The Flobots are a rock and hip hop musical group from Denver, Colo., formed in 2000 by Jamie Laurie. Flobots found mainstream success with their major label debut Fight with Tools (2007), featuring the single “Handlebars,” which became a popular hit on modern rock radio in April 2008. The ’bots will perform at the Waiting Room tonight (Wednesday, Aug. 22). This week, The Reader asked our Facebook followers to submit questions to the band and here’s how Flobot bassist Jesse Walker answered them via email:
Laura Marie: where did they come up with their name?
JW: Brer Rabbit and Jonny 5 have been using the name in various projects for many years, but the current iteration of the Flobots with the live band kicked off in 2005. When it came time to pick a name, we just kept using the name they had been using since they were kids.
Lisa Marie Bare: How did they end up working with Tim Mcllrath from Rise Against on White Flag Warrior?
JW: We toured with Rise Against in the UK a couple years ago, and we got to know them. They’re really great people. If you didn’t know better you would have no idea that you were talking to huge rockstars, they’re that down to earth and humble. While recording on our second record we started working on a song that needed big screaming vocals. We reached out to Tim and he was excited to be a part of the song. He came out to Blasting Room Studios in Fort Collins where we were recording, and he just killed it. He was amazing to work with.
Pam Franco: Why did you change the title of your new album (to be released August 28th, 2012) from “Stop the Apocalypse” to “The Circle in the Square”? Also what is the meaning of The Circle in the Square?
JW: We changed the name because it seemed to fit better with the texture of the record and feel of the times.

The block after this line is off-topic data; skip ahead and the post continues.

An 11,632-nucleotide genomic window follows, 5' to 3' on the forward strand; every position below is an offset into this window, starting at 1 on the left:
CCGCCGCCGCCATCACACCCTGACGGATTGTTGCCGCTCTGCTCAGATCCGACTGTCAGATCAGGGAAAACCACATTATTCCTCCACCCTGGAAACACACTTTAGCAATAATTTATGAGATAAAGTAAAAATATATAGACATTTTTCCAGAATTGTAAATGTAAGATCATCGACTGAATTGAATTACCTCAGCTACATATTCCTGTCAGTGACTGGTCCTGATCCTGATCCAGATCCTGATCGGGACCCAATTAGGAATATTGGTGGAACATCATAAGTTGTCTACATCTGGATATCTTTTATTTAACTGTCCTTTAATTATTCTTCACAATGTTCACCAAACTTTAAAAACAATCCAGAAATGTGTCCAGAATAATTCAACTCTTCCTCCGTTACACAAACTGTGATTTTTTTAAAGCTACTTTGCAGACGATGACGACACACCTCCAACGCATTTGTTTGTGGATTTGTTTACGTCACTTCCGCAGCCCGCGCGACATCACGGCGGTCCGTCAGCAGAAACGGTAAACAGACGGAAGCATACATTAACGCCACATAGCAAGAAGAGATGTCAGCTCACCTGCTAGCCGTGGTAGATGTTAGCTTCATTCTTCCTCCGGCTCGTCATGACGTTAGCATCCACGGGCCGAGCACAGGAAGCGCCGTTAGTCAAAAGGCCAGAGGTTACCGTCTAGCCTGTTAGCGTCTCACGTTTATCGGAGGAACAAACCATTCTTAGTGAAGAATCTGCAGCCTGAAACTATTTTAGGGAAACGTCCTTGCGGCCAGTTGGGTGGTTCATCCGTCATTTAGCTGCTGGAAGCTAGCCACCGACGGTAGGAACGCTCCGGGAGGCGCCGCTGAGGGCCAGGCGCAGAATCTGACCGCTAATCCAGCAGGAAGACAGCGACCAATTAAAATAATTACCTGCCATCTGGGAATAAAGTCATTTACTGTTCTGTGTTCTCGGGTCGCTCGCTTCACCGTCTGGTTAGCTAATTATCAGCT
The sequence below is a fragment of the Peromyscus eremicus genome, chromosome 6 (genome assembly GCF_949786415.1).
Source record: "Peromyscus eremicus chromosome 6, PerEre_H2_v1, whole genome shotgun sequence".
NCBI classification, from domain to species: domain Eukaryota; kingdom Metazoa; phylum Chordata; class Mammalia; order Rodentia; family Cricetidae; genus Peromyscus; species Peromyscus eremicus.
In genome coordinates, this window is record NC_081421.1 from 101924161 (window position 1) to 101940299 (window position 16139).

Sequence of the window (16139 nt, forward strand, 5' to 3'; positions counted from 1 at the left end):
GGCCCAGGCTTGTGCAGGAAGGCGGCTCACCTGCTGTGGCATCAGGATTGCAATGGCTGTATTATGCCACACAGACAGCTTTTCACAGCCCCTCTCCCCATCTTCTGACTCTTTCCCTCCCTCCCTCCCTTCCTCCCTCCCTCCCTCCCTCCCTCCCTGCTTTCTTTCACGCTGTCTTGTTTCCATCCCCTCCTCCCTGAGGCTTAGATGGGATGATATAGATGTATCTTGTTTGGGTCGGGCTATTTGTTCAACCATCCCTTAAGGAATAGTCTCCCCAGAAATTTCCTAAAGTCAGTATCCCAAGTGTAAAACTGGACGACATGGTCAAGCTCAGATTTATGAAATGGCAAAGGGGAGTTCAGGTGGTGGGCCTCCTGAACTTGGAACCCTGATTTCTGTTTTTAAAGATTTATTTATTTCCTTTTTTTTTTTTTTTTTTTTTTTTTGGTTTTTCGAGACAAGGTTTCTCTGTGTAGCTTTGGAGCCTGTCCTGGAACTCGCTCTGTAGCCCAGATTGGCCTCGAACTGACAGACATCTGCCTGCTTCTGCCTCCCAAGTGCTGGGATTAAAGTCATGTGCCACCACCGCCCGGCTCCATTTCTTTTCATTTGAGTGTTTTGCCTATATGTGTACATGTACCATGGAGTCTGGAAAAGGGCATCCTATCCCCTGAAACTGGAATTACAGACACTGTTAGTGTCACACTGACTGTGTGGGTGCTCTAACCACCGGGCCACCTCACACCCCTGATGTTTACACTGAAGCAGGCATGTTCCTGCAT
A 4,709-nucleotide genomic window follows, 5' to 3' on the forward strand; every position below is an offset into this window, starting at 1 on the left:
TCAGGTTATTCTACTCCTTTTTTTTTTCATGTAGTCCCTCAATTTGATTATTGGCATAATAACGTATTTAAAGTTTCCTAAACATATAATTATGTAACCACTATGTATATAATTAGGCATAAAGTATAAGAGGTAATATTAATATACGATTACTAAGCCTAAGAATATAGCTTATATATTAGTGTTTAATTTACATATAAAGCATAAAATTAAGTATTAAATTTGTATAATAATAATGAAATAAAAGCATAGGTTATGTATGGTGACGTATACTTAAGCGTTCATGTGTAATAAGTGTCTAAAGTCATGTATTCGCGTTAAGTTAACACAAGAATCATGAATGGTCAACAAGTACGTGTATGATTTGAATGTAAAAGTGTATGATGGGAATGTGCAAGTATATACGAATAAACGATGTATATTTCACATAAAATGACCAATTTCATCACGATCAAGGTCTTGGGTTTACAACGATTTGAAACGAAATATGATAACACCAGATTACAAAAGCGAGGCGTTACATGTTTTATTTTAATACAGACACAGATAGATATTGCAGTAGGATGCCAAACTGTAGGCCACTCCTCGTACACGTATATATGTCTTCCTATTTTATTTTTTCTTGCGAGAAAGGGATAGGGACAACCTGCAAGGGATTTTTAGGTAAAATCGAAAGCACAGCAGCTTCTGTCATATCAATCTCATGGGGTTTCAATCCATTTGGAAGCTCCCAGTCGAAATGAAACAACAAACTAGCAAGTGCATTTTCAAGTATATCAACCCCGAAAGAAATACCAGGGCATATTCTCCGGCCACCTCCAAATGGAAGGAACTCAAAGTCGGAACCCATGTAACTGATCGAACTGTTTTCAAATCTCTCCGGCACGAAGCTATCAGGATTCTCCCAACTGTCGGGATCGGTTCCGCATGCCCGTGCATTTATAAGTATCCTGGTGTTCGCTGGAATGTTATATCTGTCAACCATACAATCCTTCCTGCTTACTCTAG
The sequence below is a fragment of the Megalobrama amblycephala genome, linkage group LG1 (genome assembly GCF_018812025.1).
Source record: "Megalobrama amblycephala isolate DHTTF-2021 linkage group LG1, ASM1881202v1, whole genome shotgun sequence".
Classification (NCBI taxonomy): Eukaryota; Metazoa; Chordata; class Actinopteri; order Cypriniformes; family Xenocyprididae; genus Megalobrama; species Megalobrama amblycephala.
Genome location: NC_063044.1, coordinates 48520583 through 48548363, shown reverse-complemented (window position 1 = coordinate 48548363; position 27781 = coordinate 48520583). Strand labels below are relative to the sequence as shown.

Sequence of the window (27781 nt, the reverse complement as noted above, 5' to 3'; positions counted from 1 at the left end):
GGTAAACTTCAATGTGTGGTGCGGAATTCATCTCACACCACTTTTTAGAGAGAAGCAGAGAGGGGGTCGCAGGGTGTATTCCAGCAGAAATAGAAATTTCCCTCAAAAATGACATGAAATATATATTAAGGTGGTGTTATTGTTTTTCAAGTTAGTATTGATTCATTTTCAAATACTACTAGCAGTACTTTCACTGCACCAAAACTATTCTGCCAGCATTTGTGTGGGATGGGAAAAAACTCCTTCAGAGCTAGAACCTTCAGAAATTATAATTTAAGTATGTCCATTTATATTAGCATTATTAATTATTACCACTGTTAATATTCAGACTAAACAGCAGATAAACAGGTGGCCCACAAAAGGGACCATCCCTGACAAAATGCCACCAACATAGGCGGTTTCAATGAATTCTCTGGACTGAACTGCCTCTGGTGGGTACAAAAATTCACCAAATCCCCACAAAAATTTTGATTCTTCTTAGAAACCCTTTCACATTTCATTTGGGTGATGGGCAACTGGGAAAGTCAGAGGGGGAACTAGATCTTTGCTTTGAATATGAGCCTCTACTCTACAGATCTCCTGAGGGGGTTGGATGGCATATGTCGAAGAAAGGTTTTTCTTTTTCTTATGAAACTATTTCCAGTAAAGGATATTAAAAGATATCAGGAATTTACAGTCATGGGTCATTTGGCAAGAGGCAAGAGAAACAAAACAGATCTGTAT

The Arab Spring kicked off while Brer Rabbit and Jonny 5 were on a trip to the Middle East. Mubarak was actually toppled while they were in Jordan. Jonny 5 noticed that many pundits were saying that it is impossible to have arab democracy, that it would be like trying to square a circle. Yet on TV across the world everyone saw a circle of people in Tahir Square demanding democracy. We started thinking about this concept in the larger context of the Occupy movement, and suddenly we had not only an idea for a song but also a conceptual guide for a record.
Mikie Todd: Favorite place to eat on the road? Favorite in Omaha?
JW: There’s this cafe in San Luis Obispo that I love. Not being from the west coast, we also get excited about In-N-Out Burger.
Justin Avery: How were you influenced by the bands of the 90’s who combined rap and hip hop together into one sound?
JW: Everyone in the band comes from a different musical background. Mackenzie comes from a classical background, the emcees come from a hip-hop background, and Kenny and I come from a more rock background. Our writing process is very democratic, for better or for worse, and everyone has a voice in the process. When we sit down to write we rarely determine up front how we want the music to sound. It usually just starts with an idea, and then everyone adds their input based on the their background and their own inspiration. So I don’t think we set out to create a sound similar to anyone, in fact it was just the opposite. There’s a lot of great bands out there, but there are a lot of bands out there that sound very similar. Our goal was to not sound like anything else out there currently. Utilizing a process a that draws on people from different backgrounds generally ensures that we reach that goal.
Rhea Franco: You guys are known for your activism expressed through your music. What is one of the biggest causes you see yourselves to stand for?
There are several issues about which we feel passionately – immigration, marriage equality, health care. But I think we have spent the most time considering the issues that have ignited the Occupy movement. We feel strongly that Corporate Personhood should be abolished, and that Citizens United should be reversed. We also would like to see Dodd-Frank fully implemented, and Glass-Steagal reinstated. America cannot lose the middle class in order to protect and expand the power of a small number of people.